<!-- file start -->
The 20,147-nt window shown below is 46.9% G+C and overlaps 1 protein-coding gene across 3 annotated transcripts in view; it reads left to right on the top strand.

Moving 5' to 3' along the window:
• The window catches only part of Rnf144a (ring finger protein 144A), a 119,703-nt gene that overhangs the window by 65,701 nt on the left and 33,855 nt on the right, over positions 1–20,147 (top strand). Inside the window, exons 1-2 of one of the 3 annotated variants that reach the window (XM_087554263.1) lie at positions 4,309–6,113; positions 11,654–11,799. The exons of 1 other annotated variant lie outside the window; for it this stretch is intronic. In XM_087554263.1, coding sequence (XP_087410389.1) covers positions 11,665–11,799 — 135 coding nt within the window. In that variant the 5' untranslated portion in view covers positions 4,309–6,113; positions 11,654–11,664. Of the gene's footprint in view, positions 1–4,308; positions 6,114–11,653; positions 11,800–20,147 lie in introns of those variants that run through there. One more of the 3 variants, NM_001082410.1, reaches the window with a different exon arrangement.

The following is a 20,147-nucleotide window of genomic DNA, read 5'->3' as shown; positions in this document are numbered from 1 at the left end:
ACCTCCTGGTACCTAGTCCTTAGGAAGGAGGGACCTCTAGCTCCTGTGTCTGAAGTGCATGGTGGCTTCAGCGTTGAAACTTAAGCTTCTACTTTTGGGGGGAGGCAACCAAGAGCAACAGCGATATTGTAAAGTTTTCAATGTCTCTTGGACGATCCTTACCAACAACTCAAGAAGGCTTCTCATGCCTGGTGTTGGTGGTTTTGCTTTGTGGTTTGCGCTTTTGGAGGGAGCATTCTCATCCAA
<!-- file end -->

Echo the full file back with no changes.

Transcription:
The 20,147-nt window shown below is 46.9% G+C and overlaps 1 protein-coding gene across 3 annotated transcripts in view; it reads left to right on the top strand.

Moving 5' to 3' along the window:
• The window catches only part of Rnf144a (ring finger protein 144A), a 119,703-nt gene that overhangs the window by 65,701 nt on the left and 33,855 nt on the right, over positions 1–20,147 (top strand). Inside the window, exons 1-2 of one of the 3 annotated variants that reach the window (XM_087554263.1) lie at positions 4,309–6,113; positions 11,654–11,799. The exons of 1 other annotated variant lie outside the window; for it this stretch is intronic. In XM_087554263.1, coding sequence (XP_087410389.1) covers positions 11,665–11,799 — 135 coding nt within the window. In that variant the 5' untranslated portion in view covers positions 4,309–6,113; positions 11,654–11,664. Of the gene's footprint in view, positions 1–4,308; positions 6,114–11,653; positions 11,800–20,147 lie in introns of those variants that run through there. One more of the 3 variants, NM_001082410.1, reaches the window with a different exon arrangement.

The following is a 20,147-nucleotide window of genomic DNA, read 5'->3' as shown; positions in this document are numbered from 1 at the left end:
ACCTCCTGGTACCTAGTCCTTAGGAAGGAGGGACCTCTAGCTCCTGTGTCTGAAGTGCATGGTGGCTTCAGCGTTGAAACTTAAGCTTCTACTTTTGGGGGGAGGCAACCAAGAGCAACAGCGATATTGTAAAGTTTTCAATGTCTCTTGGACGATCCTTACCAACAACTCAAGAAGGCTTCTCATGCCTGGTGTTGGTGGTTTTGCTTTGTGGTTTGCGCTTTTGGAGGGAGCATTCTCATCCAA